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Mark Cuban to fund Grokster vs. MGM case.

CmdrTaco posted more than 9 years ago | from the mark-if-you-read-this-we-heart-you dept.

The Almighty Buck 246

Deadric writes "According to Mark Cuban's latest blog entry, he will help fund the Grokster vs. MGM case, which threatens to destroy the Betamax shield."

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How exciting (5, Funny)

Anonymous Coward | more than 9 years ago | (#12059841)

I hope he doesn't make it into a reality series.

Would you call this (2, Funny)

OffTheLip (636691) | more than 9 years ago | (#12059844)

Cuban libre?

Re:Would you call this (1, Offtopic)

zotz (3951) | more than 9 years ago | (#12060193)

"Cuban libre?"

That's funny! Stupid, but funny and I mean no disrespect, I like my funny like this a lot of the time.

Mod parent up please.

all the best,

drew

Why did you mod me the way you did? (1, Offtopic)

zotz (3951) | more than 9 years ago | (#12060581)

I know the parent post to mine was offtopic, but it was funny. (Did you not get the joke?)

My post was offtopic to the article, but not in a smaller context.

So, what was your thinking? Or were you simply trying to spend your mod points quickly and picked a safe one?

all the best,

drew

Ok, I'll bite... (2, Insightful)

Evro (18923) | more than 9 years ago | (#12059848)

Who the F is Mark Cuban?

Re:Ok, I'll bite... (1, Informative)

TeleoMan (529859) | more than 9 years ago | (#12059855)

Mark Cuban was born on July 31, 1958, in the working-class city of Pittsburgh, Pennsylvania, and his penchant for business was evident right from the start. As a 12-year-old goofy kid with thick glasses, he sold garbage bags door-to-door. For what it's worth, he did pretty well and learned his first valuable lessons about business.

Re:Ok, I'll bite... (1)

MHobbit (830388) | more than 9 years ago | (#12059857)

Indeed.

Re:Ok, I'll bite... (3, Funny)

Anonymous Coward | more than 9 years ago | (#12059867)

a billionaire who owns the dallas mavericks, even i know this and i'm finnish!

Re:Ok, I'll bite... (2, Funny)

Anonymous Coward | more than 9 years ago | (#12059889)

Your Finnish? Do you know Linus?

Re:Ok, I'll bite... (3, Funny)

stratjakt (596332) | more than 9 years ago | (#12060128)

Who the fuck are the Dallas Mavericks?

Soccer team or something?

Guy who rode the boom (5, Informative)

Anonymous Coward | more than 9 years ago | (#12059879)

I think he started Broadcast.com or something and sold it to Yahoo for a gajillion dollars. Then he bought a basketball team and other stuff and laughed when all the people that didn't use their boom money lost it.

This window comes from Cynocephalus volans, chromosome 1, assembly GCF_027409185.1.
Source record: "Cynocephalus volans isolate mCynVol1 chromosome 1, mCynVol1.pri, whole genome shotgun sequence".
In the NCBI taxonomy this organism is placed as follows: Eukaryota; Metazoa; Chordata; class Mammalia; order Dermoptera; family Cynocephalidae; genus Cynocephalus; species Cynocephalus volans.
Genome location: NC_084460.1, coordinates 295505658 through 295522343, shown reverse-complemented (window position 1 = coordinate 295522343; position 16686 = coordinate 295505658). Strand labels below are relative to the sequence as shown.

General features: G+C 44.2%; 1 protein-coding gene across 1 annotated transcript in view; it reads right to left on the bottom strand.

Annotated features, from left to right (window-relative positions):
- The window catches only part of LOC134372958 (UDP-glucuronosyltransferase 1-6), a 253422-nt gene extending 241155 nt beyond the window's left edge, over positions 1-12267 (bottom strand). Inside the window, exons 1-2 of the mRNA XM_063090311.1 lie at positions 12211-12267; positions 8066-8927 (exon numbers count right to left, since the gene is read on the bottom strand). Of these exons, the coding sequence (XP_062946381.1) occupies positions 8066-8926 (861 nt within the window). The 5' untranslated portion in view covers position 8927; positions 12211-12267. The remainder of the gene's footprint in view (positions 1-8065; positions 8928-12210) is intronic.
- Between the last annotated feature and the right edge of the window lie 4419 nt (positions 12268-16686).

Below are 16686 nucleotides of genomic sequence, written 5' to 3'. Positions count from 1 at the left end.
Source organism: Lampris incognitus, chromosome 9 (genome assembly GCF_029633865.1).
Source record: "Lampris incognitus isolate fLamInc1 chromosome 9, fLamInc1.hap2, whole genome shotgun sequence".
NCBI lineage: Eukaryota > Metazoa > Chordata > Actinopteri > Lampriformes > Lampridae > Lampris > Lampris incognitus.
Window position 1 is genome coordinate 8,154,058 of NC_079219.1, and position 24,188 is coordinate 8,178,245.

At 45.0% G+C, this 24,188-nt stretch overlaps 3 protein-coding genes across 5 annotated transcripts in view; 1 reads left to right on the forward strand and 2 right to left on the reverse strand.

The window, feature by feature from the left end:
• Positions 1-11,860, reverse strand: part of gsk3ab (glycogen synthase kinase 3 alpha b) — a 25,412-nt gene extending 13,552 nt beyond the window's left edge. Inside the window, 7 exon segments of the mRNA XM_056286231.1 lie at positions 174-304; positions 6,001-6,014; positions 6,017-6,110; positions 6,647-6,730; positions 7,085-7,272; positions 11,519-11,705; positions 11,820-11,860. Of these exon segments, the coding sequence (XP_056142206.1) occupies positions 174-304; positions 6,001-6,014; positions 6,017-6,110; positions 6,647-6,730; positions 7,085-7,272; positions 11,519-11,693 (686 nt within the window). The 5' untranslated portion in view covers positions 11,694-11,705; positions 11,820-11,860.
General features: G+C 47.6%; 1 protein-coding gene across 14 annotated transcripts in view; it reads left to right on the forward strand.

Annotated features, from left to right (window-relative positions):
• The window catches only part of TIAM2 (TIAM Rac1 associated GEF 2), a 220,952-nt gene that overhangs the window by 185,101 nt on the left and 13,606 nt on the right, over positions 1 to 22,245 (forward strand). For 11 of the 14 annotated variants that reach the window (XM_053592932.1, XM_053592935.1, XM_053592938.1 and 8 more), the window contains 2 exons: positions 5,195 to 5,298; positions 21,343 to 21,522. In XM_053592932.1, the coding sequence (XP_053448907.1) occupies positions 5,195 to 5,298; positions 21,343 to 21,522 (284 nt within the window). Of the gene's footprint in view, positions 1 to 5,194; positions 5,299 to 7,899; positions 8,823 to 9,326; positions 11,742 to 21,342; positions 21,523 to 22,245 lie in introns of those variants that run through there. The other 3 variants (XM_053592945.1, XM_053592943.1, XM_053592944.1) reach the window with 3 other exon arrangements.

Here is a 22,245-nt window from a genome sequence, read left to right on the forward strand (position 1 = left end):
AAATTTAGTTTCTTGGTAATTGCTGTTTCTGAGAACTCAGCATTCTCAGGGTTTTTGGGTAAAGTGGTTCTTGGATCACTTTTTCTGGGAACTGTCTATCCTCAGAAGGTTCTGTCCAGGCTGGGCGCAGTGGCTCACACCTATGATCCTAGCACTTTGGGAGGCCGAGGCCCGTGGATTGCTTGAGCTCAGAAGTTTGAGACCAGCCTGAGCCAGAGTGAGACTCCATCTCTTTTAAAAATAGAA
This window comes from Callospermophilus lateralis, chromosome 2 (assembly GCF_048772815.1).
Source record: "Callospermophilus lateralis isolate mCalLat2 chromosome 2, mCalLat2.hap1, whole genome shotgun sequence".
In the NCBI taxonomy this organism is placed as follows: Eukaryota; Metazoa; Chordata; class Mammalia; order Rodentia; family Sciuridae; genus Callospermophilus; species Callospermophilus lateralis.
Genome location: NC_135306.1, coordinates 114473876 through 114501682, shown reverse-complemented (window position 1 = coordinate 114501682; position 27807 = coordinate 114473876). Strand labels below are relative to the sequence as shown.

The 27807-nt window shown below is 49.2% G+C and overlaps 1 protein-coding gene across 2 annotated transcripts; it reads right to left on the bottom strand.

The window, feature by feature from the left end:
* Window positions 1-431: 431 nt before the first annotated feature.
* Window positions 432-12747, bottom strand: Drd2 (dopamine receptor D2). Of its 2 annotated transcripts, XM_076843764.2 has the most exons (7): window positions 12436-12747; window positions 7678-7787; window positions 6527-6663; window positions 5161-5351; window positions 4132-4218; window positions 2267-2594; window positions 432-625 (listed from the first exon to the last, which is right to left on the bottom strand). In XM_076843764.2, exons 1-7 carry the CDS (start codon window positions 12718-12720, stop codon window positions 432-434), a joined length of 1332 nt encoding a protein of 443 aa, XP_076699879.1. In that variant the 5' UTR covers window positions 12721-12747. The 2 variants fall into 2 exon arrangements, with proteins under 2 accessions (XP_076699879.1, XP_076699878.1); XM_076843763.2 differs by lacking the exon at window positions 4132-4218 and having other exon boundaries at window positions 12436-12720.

Re:Guy who rode the boom (4, Informative)

XorNand (517466) | more than 9 years ago | (#12060008)

He's done a lot more than that. His original claim to fame was starting a computer consulting firm which he sold to Compuserve for $30M. He's also gotten into some HDTV stuff. More info here [web2con.com] .

Re:Guy who rode the boom (1, Interesting)

Anonymous Coward | more than 9 years ago | (#12060378)

Isn't it amusing that the things that he started were essentially worthless and merely capitalized on the dot bomb frenzy?

Re:Guy who rode the boom (0)

Anonymous Coward | more than 9 years ago | (#12060686)

They weren't worthless TO HIM, now were they?

Yes But... (-1, Flamebait)

Anonymous Coward | more than 9 years ago | (#12059859)

Does he run Linsux?

Mark Cuban (5, Interesting)

Wizy (38347) | more than 9 years ago | (#12059875)

You can see what he has done in nearly every business he has run. He has made it work, made it run smooth and gotten a lot of money for it when he sold it off. He took the mavericks and made them into a contending team instead of a team that never had a chance of making the playoffs let alone winning anything.

Its nice to see him getting in on this. He might be goofy and really into himself, but he is good at winning.

Nice to see it (1)

Anonymous Coward | more than 9 years ago | (#12059961)

It's nice to see someone funding an anti-media -oligarcy case.

Next up, hopefully, is a case limiting copyrights to 50 years with none of this authors death + x years nonsense.

This would get us past the unessarily high cost of verifying an author's death + the nonsense of determinging if a work os owned by a corporation.

Re:Mark Cuban (2, Informative)

Ohreally_factor (593551) | more than 9 years ago | (#12060015)

He's got a tremendous ego, at least the match of Steve Jobs. He's a bit of a control freak. But he knows how to get things done, and despite his ego, he does have a more human and compassionate side.

This from a friend that worked on The Benefactor, from his personal contact and from things he heard from other people.

Re:Mark Cuban (4, Insightful)

sjwaste (780063) | more than 9 years ago | (#12060127)

He's got a tremendous ego, at least the match of Steve Jobs. He's a bit of a control freak. But he knows how to get things done, and despite his ego, he does have a more human and compassionate side.

In my opinion, that's not ego at all. What's wrong with a guy being aware and proud of his own abilities? It seems today everyone tries to go out of their way to make other people feel important even when they're not contributing shit, and anyone who decides they want to admit they've done well has an "ego". Well, it seems he's earned the right to do so.